International Teaching – What ADAM Directors get up to when they’re not in the Office

August 23, 2023

Here at ADAM Architecture, we are committed to furthering the study of architecture in all its forms. Our directors are closely involved with several schools around the world and have written extensively on classical architecture. The practice also supports students directly through the annual travel scholarship, which every year makes international research possible for students of architecture.

 

George Saumarez Smith in Venice, Italy.

In May 2023, ADAM Director George visited Venice where he led the ICAA (Institute of Classical Architecture and Art) Drawing Tour. This year’s tour was focused on the classical architecture of Venice, specifically from the Early Renaissance period to the late Baroque period.

During this week-long trip, 18 architects and other professionals decided to seek architecture away from the crowds of tourists in the city. The highlights of the tour included drawing in the courtyard of the Doge’s Palace; visiting the State Archives - which contains Venetian history dating back thousands of years; spending a morning in the courtyard of Palazzo Pisani - which is now a music conservatory; visiting the vineyard of San Francesco Della Vigna; having a guided tour around the dome of Santa Maria Della Vigna; and getting special permission to draw one of Palladio’s facades at the Gallerie dell’Accademia.

By the end of the tour, the group had produced a variety of drawings, all in different types and medias. George has described this year’s tour as both memorable and inspirational for everyone involved.

 

 

 

 

Robbie Kerr in Antigua.

Also in May 2023, ADAM Director Robbie was invited to Antigua by the Commonwealth Heritage Forum as he is one of their trustees. Robbie was teaching as a part of the Commonwealth Heritage Skills Training Programme, which aims to fund the attendance of early career heritage conservation professionals from across the Caribbean.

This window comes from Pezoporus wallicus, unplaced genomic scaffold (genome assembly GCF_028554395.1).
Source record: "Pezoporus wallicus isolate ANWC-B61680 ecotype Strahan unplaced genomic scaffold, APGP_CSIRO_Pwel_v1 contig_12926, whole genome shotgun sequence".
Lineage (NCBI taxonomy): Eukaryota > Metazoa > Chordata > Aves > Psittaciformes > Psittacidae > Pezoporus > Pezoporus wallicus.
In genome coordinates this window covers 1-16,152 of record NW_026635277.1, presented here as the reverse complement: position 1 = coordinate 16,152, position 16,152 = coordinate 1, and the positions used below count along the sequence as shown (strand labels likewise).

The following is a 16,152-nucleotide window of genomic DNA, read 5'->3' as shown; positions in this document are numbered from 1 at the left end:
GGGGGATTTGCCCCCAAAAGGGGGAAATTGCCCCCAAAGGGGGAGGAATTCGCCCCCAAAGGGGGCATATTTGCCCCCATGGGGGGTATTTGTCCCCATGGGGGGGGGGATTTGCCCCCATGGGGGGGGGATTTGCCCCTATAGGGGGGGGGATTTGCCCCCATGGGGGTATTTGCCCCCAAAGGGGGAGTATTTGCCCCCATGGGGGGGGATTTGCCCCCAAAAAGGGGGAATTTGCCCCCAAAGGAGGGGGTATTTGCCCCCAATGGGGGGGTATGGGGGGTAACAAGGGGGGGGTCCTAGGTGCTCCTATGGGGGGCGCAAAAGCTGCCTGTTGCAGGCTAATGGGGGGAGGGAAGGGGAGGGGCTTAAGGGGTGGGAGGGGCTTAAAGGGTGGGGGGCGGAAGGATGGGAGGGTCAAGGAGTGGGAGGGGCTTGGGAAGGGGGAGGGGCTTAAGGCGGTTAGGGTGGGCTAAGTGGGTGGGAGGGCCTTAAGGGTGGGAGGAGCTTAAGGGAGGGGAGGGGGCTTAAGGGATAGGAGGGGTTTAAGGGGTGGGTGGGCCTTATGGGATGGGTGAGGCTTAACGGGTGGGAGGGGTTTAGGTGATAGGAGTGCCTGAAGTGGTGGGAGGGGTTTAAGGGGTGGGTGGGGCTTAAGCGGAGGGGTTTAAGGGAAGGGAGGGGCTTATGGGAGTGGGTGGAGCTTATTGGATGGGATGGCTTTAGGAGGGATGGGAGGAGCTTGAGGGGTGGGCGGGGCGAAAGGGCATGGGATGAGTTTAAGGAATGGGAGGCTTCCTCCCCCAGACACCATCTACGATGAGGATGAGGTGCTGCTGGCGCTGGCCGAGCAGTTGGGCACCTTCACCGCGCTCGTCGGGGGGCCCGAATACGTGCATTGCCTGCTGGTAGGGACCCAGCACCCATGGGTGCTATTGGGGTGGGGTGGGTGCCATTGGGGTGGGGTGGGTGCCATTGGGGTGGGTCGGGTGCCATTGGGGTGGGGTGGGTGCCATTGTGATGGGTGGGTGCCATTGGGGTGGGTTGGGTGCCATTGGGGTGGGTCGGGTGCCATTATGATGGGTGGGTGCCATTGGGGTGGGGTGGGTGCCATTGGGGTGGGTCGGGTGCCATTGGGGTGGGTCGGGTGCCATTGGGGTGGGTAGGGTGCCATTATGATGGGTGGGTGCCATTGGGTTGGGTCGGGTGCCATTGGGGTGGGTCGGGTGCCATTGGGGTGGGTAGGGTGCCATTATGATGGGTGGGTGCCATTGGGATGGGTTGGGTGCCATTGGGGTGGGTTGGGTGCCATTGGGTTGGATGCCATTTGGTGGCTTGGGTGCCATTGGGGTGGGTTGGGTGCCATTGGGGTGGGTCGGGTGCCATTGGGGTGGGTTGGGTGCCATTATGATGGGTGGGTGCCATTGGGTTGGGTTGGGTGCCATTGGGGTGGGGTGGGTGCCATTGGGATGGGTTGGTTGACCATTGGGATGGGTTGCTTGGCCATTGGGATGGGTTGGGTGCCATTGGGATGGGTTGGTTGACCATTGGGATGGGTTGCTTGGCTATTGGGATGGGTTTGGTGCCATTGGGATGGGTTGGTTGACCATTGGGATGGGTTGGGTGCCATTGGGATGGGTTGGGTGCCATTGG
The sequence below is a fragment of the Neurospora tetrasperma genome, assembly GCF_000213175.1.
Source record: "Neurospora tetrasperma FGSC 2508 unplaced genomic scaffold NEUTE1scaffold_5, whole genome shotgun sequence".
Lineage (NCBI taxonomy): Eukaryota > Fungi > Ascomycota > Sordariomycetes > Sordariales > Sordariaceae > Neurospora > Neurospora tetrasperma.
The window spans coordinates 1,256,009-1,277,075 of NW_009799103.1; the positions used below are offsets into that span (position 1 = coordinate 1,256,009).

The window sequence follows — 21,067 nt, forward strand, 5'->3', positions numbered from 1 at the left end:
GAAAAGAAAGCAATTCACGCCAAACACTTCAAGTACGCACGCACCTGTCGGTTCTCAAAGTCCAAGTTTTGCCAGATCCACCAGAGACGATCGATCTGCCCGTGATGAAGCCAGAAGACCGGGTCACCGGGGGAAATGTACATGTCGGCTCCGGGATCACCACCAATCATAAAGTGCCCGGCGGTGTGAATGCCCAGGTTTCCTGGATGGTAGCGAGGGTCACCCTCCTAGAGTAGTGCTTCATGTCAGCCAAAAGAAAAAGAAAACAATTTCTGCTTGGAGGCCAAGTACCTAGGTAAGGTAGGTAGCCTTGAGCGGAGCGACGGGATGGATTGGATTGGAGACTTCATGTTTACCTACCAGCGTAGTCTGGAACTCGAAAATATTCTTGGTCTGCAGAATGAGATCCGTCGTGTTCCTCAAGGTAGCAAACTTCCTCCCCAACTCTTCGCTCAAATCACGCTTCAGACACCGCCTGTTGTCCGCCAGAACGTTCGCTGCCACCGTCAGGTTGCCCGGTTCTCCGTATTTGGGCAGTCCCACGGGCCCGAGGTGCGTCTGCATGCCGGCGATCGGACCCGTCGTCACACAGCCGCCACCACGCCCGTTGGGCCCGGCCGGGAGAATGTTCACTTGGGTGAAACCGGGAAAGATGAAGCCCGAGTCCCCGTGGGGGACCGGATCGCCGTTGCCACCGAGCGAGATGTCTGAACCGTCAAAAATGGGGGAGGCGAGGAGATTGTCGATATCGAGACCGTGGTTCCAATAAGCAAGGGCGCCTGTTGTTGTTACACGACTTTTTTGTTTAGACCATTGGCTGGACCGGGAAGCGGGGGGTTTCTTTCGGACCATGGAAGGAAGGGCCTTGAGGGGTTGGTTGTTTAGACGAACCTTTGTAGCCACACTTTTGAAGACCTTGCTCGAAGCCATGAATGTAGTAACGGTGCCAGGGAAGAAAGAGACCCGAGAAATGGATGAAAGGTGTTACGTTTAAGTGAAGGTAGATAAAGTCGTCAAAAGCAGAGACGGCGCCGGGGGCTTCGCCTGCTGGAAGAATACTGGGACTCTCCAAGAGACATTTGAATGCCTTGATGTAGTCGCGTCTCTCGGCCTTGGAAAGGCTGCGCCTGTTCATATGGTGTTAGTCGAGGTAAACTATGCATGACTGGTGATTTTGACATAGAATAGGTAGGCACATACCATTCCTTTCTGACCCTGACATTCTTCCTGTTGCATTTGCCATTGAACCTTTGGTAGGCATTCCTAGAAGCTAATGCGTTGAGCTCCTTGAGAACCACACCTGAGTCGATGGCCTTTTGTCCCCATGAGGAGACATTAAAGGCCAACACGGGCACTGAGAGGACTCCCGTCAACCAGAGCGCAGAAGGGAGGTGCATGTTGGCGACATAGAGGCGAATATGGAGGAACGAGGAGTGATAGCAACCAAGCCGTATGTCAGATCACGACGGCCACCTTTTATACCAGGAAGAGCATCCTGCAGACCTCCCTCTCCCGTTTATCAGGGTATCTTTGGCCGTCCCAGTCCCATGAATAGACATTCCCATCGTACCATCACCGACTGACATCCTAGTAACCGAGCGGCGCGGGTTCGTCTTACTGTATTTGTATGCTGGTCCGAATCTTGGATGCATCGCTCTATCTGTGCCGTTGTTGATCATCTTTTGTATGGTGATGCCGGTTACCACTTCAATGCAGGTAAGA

The training was 3 weeks long, and each week was focused on a different topic. The first week looked at mapping and documenting the historic built environment, the second focused on understanding and managing historic building materials. For the final week, Robbie taught 12 students the values of historic buildings and the importance of restoration principles when managing these buildings and urban spaces. The students were split into three groups where they were given the task to look at the ways of enhancing the identities in cities. This included looking at the Government House in Antigua, as well as the Dockyard and the Cathedral.

Robbie explained how it was fantastic to see the way the group embraced the challenges, worked together and developed proposals that were holistic, provocative, and yet sensitive to the pressures found in historic cities; he described teaching the students as incredibly rewarding and invigorating.

 

 

 

 

Robert Cox and Conor Lynch in Utrecht, Netherlands.

In July 2023, ADAM Director Robert alongside Architectural Assistant Conor visited Utrecht to teach at INTBAU Netherlands Summer school, let’s build a beautiful city. This was the second time they had been invited by the Traditional and Classical Architecture and Urban Design Foundation, and this year’s theme was ‘Let’s Build a Beautiful City’.

For the first half of the class, Robert taught the students about measured drawings, where he explained the importance of this in the world of architecture, and how it still has relevance in today’s world of computerised design tools. Afterwards, Robert and the students visited St Martin’s Cathedral where they did a measured drawing within the cloisters of St Martin’s. The second half focused on perspective drawings, where the students headed to Stadhuisbrug to study perspective drawing. Both Robert and Conor demonstrated and gave practical advice whilst the students drew.

Robert and Conor have described it as a welcome opportunity to teach this year’s students some of the core skills every architect should have in their utility belt.